Various embodiments use a measurement of respiratory stability or instability as a feedback to control stimulation of an autonomic neural target (e.g. vagus nerve stimulation). Various embodiments use a measurement of variability of a respiratory parameter as an indicator of respiratory stability or instability. Various embodiments use respiration rate variability (RRV) or tidal volume variability (TVV) as an indicator of respiratory stability or instability. Changes in respiration (patterns or rates) reflect an underlying therapy benefit or pathological process. A decrease in respiratory variability is a sign of improvement, and an increase in respiratory variability is a sign of disease progression. For example, some embodiments use a measure of variability of a respiratory parameter (e.g. rate, tidal volume, an inspiratory/expiratory ratio, etc.) during sleep or a rest state to adjust a chronic vagus nerve therapy. The neural stimulation intensity can be adjusted to reduce the mean of the monitored respiratory parameter, or reduce the variability of the monitored respiratory parameter, or reduce both the mean and variability of the monitored respiratory parameter. Various embodiments provide a respiration monitor to improve the efficacy of vagus nerve stimulation and/or reduce or avoid undesired side effects, such as a breathing disorder. The present subject matter monitors respiration changes during sleep and/or rest, which is a state with a predominant vagal/parasympathetic activity, and with stabilized respiration.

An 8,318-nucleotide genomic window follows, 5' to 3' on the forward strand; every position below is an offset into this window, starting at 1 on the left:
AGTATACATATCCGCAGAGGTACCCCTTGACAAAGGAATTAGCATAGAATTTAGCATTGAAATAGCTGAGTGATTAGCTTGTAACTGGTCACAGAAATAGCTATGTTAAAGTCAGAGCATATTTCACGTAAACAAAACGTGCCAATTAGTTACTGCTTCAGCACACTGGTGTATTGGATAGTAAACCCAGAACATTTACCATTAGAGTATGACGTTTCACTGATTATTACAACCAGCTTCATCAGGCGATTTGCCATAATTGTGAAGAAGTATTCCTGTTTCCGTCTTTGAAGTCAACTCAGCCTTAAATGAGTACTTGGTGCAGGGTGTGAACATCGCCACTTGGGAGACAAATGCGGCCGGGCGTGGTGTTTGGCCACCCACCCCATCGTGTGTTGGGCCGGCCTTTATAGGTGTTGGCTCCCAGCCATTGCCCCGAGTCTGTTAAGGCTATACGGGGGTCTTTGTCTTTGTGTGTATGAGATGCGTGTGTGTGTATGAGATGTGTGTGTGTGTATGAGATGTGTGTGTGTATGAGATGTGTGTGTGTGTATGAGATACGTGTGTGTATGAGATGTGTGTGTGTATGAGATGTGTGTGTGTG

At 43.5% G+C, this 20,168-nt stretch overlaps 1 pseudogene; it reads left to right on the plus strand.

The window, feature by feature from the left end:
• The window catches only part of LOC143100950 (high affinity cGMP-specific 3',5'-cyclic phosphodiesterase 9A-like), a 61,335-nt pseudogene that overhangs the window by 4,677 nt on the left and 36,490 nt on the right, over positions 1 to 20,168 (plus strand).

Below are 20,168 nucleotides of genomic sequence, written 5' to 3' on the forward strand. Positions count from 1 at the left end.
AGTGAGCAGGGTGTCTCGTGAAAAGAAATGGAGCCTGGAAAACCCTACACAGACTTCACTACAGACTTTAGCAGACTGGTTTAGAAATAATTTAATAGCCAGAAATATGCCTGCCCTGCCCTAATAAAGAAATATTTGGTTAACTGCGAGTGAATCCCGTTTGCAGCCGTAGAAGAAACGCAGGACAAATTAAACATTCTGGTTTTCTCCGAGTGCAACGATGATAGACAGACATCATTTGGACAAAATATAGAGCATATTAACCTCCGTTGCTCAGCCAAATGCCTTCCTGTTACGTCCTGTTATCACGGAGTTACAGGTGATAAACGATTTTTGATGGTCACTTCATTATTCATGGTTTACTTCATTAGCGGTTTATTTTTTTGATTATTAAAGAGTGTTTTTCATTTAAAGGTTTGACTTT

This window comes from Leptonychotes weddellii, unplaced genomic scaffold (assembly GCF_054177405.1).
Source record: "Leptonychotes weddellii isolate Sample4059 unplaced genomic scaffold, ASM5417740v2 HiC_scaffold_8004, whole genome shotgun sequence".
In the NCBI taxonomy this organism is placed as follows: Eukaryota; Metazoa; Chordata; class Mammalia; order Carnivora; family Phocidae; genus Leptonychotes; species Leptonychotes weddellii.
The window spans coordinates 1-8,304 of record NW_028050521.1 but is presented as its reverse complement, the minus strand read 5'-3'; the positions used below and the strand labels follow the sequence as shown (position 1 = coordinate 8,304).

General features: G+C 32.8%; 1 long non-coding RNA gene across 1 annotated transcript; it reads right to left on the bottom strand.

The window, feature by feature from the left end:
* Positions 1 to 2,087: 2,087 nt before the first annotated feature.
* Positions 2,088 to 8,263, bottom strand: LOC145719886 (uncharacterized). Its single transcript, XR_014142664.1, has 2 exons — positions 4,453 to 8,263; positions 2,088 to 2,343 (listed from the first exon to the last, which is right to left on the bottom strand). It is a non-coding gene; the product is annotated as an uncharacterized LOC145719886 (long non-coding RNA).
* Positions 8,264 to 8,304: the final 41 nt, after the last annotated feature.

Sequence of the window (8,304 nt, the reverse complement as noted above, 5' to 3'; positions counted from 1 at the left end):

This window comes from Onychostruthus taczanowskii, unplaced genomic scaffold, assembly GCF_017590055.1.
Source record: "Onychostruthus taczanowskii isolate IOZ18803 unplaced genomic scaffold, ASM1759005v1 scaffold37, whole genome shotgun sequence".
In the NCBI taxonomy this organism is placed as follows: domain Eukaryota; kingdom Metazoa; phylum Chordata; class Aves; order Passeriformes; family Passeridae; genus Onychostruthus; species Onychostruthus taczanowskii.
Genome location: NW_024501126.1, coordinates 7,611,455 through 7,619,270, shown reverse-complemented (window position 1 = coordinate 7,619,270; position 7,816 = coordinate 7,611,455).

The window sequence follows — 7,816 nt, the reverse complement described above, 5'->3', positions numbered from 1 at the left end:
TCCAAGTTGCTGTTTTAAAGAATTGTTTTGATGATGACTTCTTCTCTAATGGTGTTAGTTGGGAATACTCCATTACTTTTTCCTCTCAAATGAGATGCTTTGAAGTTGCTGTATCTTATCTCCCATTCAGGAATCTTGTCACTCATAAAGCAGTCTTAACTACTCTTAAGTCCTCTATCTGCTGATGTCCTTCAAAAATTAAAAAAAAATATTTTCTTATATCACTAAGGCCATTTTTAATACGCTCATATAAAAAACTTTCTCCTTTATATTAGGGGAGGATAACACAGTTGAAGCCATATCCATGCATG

Various stimulator embodiments include at least one respiration sensor adapted for use in monitoring respiration of the patient, a neural stimulation therapy delivery module adapted to generate a neural stimulation signal for use in stimulating the autonomic neural target of the patient for the chronic neural stimulation therapy, and a controller adapted to receive a respiration signal from the at least one respiration sensor indicative of the patient's respiration, and adapted to control the neural stimulation therapy delivery module using a respiratory variability measurement derived using the respiration signal. Various embodiments include a respiration variability analyzer adapted to determine the respiration variability measurement using the respiration signal, a titration detector adapted to deliver a control signal to control a therapy intensity using the respiration variability measurement from the respiration variability analyzer, and a safety detector adapted to compare the respiration variability measurement from the respiration variability analyzer to a threshold and deliver a control signal to control a therapy intensity based on the comparison. The respiration sensor and the controller are adapted to monitor respiration during a period of low activity, and the controller is adapted to control the neural stimulation delivery module using a respiratory variability measurement corresponding to the period of low activity. The period of low activity can be a period of sleep or rest, such as may be detected by an activity detector. A predetermined schedule can be used to anticipate periods of low activity.